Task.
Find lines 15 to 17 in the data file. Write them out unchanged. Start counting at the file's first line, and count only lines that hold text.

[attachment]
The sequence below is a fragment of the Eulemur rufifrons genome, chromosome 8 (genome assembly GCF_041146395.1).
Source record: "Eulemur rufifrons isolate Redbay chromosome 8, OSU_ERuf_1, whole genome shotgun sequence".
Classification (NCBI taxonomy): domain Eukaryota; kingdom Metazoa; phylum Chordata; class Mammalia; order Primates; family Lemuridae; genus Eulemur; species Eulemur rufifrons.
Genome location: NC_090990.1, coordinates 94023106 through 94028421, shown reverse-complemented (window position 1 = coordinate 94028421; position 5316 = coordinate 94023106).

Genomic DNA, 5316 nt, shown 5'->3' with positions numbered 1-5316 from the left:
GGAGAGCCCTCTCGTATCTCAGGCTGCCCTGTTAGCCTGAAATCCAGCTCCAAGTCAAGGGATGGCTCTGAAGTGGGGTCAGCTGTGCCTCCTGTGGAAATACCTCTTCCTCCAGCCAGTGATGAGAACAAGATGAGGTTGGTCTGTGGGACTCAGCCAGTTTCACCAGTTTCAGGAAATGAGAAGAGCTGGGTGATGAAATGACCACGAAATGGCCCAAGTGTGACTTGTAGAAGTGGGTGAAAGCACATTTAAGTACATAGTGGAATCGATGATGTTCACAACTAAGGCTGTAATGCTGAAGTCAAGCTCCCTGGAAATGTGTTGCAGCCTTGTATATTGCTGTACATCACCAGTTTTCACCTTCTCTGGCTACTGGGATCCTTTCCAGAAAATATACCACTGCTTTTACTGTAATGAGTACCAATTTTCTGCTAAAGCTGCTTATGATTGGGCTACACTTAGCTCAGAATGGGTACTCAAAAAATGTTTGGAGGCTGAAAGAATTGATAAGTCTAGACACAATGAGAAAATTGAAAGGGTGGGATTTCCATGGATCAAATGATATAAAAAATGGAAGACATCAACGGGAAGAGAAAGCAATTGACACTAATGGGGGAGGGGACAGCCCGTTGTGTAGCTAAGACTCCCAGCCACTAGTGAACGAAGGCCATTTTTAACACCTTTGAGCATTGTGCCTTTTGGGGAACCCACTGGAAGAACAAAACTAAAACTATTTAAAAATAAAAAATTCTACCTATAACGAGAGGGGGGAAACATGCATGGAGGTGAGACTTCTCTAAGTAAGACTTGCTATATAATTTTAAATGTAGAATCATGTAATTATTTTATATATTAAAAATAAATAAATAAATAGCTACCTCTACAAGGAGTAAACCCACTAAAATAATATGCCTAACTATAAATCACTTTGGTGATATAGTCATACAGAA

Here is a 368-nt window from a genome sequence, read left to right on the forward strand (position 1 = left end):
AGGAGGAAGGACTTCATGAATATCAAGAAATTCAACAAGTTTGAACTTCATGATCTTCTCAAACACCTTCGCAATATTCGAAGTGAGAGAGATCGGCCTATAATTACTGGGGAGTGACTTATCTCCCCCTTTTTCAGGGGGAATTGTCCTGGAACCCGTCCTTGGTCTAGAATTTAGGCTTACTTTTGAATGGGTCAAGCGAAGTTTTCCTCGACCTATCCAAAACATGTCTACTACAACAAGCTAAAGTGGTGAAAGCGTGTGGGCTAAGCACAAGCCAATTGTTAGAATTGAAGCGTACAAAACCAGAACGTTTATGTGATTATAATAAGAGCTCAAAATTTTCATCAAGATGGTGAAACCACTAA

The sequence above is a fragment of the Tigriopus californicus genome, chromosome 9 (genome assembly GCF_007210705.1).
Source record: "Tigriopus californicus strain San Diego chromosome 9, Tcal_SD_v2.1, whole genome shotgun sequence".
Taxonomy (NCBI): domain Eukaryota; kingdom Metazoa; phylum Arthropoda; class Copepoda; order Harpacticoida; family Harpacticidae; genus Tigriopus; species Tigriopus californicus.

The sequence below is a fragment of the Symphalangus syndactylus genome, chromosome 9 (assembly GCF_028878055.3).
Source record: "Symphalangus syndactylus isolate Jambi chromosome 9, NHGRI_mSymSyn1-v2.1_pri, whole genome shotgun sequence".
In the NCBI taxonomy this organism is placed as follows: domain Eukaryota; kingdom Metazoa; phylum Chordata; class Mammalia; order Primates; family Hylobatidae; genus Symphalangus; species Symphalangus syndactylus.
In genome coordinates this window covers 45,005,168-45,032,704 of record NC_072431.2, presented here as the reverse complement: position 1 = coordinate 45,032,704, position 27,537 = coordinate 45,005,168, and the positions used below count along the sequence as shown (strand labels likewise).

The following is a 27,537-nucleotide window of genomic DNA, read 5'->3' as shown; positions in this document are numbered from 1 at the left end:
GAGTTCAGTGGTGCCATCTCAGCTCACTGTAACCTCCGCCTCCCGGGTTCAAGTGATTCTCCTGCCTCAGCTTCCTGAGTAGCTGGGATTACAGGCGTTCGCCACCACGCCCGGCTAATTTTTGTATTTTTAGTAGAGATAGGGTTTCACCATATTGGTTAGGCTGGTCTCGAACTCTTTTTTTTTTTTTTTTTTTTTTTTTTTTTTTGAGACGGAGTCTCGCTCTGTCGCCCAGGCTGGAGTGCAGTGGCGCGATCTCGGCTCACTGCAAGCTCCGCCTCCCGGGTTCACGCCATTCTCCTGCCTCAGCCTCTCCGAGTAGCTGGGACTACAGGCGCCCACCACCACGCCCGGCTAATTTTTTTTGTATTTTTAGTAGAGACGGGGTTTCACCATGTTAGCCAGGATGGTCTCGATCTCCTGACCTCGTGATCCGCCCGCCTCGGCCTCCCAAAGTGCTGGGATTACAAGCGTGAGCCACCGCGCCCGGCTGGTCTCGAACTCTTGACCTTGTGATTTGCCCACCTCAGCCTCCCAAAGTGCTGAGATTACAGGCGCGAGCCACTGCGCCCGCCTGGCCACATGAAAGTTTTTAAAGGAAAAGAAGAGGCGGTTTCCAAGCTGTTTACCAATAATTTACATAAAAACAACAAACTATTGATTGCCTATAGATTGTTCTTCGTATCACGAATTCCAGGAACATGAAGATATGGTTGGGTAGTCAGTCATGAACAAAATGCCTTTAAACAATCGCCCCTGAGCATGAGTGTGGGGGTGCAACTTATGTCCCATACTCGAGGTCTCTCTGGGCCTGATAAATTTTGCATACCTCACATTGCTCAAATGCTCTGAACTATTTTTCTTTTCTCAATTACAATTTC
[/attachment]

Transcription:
In genome coordinates this window covers 45,005,168-45,032,704 of record NC_072431.2, presented here as the reverse complement: position 1 = coordinate 45,032,704, position 27,537 = coordinate 45,005,168, and the positions used below count along the sequence as shown (strand labels likewise).

The following is a 27,537-nucleotide window of genomic DNA, read 5'->3' as shown; positions in this document are numbered from 1 at the left end:
GAGTTCAGTGGTGCCATCTCAGCTCACTGTAACCTCCGCCTCCCGGGTTCAAGTGATTCTCCTGCCTCAGCTTCCTGAGTAGCTGGGATTACAGGCGTTCGCCACCACGCCCGGCTAATTTTTGTATTTTTAGTAGAGATAGGGTTTCACCATATTGGTTAGGCTGGTCTCGAACTCTTTTTTTTTTTTTTTTTTTTTTTTTTTTTTTGAGACGGAGTCTCGCTCTGTCGCCCAGGCTGGAGTGCAGTGGCGCGATCTCGGCTCACTGCAAGCTCCGCCTCCCGGGTTCACGCCATTCTCCTGCCTCAGCCTCTCCGAGTAGCTGGGACTACAGGCGCCCACCACCACGCCCGGCTAATTTTTTTTGTATTTTTAGTAGAGACGGGGTTTCACCATGTTAGCCAGGATGGTCTCGATCTCCTGACCTCGTGATCCGCCCGCCTCGGCCTCCCAAAGTGCTGGGATTACAAGCGTGAGCCACCGCGCCCGGCTGGTCTCGAACTCTTGACCTTGTGATTTGCCCACCTCAGCCTCCCAAAGTGCTGAGATTACAGGCGCGAGCCACTGCGCCCGCCTGGCCACATGAAAGTTTTTAAAGGAAAAGAAGAGGCGGTTTCCAAGCTGTTTACCAATAATTTACATAAAAACAACAAACTATTGATTGCCTATAGATTGTTCTTCGTATCACGAATTCCAGGAACATGAAGATATGGTTGGGTAGTCAGTCATGAACAAAATGCCTTTAAACAATCGCCCCTGAGCATGAGTGTGGGGGTGCAACTTATGTCCCATACTCGAGGTCTCTCTGGGCCTGATAAATTTTGCATACCTCACATTGCTCAAATGCTCTGAACTATTTTTCTTTTCTCAATTACAATTTC